Implementing a sound PR and marketing plan requires a strategy that is separate from your business-building strategy. Also, you should surround yourself with people who can create a highly creative campaign that gets attention.

Public relations remains the most credible and cost-effective way to promote a practice. Appearances on television and articles written about you in newspapers and magazines offer a third-party endorsement that simple advertising and Internet promotion cannot do for you.

Now is the best time to evaluate everything you use to market your practice, from logos and stationery to brochures and your Web site, as well as advertising and branding, and events.


Just as when James Bond takes that final leap looking battered, tired, and dusty—and we think this must be the end of him—he always comes out looking suave and debonair and ready for the next adventure.

As with Commodore Bond, you need to learn how to emerge from a scuffle, such as the current economy, and keep the "edge."

This translates into keeping your name in lights and in the forefront of your patients' minds, and maintaining a thriving practice.

The only way to do all those things successfully is to be vigilant about your success. While maintaining your growing success will not take as much of your time as your initial "gear up to success," you should be constantly monitoring your overall business goals and day-to-day milestones during your weekly staff meetings. In this way, you can keep a close eye on sales, budgets, and spending; as well as return on investment.

Don't ignore intangibles such as staff attitudes and your own quality of leadership, and take the global and local temperature of the aesthetic medicine industry.

Friday, March 13, 2009

10 Ways to Maximize Your Time!

1. Starting your day 15 minutes earlier each day, can add an extra 30 more minutes of productivity.

2. Get rid of distractions. Schedule times to check cellular phone and email messages. Do not

keep checking them every 5 minutes.

3. Make lists and take notes. None of us has a perfect memory.

4. Plan ahead. Spend the last 10 minutes of today, planning for tomorrow.

5. Group similar task together. i.e. phone calls, filing, report writing, etc.

6. Do the 2 minute tasks FIRST. It will make you feel like you are getting through your "to do" list faster and the day will seem less overwhelming.

8. Organize, organize, organize. Do I need to say more?

9. Regulate your daily responsibilities and set a time limit on each one.

10. Use shortcuts when you can, but not in a way that can negatively impact the end result.

Friday, March 6, 2009

How to Impress The Press!

1. Pick up the phone. Don't hide behind emails. Developing relationships is key.

2. Have your "Top 5 Things I Want To Say" list in front of you.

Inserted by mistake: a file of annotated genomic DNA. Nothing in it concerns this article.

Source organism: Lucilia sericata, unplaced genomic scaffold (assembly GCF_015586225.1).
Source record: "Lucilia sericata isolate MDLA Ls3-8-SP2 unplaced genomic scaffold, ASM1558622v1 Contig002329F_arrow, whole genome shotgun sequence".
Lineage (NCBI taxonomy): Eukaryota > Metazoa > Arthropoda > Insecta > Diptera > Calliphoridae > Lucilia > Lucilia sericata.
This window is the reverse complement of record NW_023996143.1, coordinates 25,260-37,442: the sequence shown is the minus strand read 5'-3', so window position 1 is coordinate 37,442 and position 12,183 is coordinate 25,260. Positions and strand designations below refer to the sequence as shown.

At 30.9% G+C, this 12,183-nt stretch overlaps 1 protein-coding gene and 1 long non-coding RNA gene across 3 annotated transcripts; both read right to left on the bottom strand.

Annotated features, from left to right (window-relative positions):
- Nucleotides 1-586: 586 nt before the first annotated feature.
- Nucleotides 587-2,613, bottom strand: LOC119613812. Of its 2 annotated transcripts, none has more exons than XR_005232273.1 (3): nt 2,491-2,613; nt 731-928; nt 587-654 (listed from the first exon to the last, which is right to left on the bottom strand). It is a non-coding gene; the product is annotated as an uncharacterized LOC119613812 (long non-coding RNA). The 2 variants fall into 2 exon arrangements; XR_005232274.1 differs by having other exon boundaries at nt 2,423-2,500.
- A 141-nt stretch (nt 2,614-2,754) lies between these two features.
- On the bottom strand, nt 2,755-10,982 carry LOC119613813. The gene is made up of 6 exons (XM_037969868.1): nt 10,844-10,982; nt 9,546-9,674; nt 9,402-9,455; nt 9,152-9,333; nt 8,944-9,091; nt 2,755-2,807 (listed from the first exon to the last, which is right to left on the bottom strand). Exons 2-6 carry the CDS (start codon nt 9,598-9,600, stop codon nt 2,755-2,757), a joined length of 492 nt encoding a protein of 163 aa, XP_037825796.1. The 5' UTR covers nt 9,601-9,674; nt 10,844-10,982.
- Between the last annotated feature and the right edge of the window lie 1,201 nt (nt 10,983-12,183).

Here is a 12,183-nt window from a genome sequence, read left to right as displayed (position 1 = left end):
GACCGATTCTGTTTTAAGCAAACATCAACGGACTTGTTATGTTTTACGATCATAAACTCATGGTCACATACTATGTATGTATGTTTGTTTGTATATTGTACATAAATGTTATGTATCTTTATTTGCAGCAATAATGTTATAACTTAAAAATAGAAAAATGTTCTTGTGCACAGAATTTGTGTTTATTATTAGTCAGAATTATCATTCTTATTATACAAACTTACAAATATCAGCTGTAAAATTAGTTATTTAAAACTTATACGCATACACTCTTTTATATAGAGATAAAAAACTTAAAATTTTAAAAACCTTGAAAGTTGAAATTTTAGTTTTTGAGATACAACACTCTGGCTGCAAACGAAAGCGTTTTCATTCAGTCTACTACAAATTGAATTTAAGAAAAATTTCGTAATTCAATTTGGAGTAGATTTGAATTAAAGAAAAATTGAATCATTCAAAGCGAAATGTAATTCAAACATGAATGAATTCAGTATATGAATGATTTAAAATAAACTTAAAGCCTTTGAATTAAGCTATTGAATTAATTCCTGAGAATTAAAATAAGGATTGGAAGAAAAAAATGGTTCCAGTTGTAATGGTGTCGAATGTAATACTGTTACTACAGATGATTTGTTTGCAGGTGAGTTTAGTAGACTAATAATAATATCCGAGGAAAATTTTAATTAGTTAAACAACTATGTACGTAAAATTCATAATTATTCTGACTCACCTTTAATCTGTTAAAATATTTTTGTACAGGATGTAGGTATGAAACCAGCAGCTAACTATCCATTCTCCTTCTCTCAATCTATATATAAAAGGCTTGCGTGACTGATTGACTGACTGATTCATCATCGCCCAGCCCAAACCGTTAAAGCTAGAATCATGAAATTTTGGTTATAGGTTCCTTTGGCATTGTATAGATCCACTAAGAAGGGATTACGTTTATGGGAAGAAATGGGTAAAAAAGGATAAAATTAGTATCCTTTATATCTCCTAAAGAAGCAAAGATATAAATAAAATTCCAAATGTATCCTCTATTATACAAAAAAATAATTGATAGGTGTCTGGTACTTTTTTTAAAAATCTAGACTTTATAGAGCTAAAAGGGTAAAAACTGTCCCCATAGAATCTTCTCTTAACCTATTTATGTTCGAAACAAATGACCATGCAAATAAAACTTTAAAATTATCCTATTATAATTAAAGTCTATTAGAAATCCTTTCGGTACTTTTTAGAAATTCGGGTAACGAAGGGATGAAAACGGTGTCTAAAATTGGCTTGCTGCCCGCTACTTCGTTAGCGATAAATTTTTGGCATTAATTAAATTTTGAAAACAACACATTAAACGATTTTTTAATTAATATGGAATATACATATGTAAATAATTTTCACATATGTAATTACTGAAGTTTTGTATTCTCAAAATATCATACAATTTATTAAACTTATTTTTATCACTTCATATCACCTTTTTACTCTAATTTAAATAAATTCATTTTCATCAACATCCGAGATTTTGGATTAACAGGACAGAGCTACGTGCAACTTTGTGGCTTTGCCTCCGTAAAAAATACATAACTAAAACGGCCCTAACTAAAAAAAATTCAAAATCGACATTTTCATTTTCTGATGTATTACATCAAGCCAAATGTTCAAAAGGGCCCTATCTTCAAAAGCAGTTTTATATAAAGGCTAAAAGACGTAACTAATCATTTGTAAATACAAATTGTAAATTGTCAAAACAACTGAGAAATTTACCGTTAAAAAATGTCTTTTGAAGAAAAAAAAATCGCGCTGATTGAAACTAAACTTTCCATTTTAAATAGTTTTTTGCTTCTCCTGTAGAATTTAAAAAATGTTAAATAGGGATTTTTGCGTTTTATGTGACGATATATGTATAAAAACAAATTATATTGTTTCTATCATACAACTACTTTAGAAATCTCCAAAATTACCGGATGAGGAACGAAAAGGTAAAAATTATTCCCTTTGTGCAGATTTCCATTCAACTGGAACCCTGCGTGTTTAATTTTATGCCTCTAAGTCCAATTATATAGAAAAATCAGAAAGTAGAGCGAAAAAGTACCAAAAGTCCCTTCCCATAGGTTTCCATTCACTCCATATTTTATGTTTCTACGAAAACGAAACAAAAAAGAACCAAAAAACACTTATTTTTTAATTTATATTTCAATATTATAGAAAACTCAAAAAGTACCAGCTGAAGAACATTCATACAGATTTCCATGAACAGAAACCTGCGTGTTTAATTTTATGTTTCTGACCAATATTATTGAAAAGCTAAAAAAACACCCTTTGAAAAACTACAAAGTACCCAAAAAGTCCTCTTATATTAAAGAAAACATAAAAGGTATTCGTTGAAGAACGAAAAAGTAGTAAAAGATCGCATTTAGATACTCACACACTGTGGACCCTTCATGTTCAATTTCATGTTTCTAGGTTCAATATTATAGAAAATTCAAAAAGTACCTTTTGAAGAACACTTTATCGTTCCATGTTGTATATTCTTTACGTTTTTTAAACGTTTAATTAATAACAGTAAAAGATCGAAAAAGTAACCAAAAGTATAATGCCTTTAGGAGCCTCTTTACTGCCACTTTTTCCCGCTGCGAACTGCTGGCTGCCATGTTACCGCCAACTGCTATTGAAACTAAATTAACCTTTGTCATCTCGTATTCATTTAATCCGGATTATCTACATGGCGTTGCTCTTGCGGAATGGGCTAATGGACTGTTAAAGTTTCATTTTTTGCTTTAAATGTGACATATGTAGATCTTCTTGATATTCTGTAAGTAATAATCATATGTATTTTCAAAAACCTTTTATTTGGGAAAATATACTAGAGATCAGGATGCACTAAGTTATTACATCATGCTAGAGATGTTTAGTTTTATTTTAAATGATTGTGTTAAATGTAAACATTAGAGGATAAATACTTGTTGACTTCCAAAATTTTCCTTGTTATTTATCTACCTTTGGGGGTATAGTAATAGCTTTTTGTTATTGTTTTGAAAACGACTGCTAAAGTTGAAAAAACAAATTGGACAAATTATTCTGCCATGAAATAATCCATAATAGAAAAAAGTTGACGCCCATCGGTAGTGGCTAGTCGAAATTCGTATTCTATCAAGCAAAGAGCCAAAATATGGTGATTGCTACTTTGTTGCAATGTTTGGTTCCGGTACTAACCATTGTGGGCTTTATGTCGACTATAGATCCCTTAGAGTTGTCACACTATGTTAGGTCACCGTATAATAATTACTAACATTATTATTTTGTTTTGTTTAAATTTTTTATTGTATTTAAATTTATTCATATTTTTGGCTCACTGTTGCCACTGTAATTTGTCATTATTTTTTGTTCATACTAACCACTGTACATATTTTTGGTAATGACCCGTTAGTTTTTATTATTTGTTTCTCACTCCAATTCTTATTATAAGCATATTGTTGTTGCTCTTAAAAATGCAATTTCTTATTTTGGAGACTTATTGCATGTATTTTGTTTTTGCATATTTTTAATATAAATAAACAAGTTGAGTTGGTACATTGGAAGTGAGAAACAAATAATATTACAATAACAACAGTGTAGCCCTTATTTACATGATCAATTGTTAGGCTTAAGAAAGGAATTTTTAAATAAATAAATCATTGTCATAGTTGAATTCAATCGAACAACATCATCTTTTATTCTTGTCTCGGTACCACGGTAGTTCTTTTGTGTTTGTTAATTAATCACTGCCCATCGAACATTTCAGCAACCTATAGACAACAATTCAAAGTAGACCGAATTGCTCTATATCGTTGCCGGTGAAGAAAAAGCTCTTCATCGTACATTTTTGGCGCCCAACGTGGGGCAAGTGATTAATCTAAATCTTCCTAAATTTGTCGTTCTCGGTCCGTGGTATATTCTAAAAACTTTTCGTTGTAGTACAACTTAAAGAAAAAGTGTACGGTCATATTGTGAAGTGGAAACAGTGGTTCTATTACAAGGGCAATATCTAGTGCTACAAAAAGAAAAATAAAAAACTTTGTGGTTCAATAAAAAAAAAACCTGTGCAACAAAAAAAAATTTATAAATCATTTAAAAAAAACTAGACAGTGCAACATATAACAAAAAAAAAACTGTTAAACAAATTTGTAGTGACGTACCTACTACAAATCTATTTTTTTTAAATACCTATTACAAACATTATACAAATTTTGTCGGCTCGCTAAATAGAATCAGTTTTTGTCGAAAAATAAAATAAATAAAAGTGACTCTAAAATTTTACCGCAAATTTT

3. Don't sound like a telemarketer. Learn as much as you can about the reporter you are about to call.

4. Learn the "beat" of the reporter.

5. Make sure your Press Releases and Media Kit are up-to-date.

6. During conversation, take the time to note personal comments, i.e they like to travel. It will help build future rapport.

7. Know your stuff. Don't call on things you don't fully understand.

8. Make sure your contact list is up to date.

9. If they ask you to call back at a specific time, do so. And not a minute later.

10. Ask what their deadline is.

Friday, December 5, 2008

The Seven Deadly Media Sins

Over the past 20 years or so, my public relations firm has worked extensively in the plastic surgery industry alongside other business industries. During that time, we have placed many physicians on television. Now, with the popularity of shows such as Dr. 90210 and I Want a Famous Face, more physicians than ever are enjoying Andy Warhol’s “15 minutes of fame.” However, when the media’s huge appetite for plastic surgery stories is combined with surgeons who have been trained to perform surgery rather than act, the results can sometimes be less than enjoyable –or expected- for the reporter or producer and for the physician. These are real stories based on real-life incidents retold to me by members of the media about surgeons with whom they have worked. (Not surgeons that I have worked with.) I can hear you saying, “I would never do that!”-but these surgeons did. You probably don’t even know who these surgeons are-or do you?

1) Don’t change your surgical techniques midstream. Whereas learning new techniques and surgical skills is a must for any surgeon, practicing those new skills for the first time is generally daunting to most-and it is not something you want to do on national television. Luckily for Dr. X, this was something he learned during a taped interview rather than a live one. While filming a segment for a national television show, Dr. X-who was demonstrating a new facelift technique-commented while a patient was bleeding profusely, “I usually don’t do it this way. I just learned this technique last week.” The producer was ready to pack up his equipment right there and then!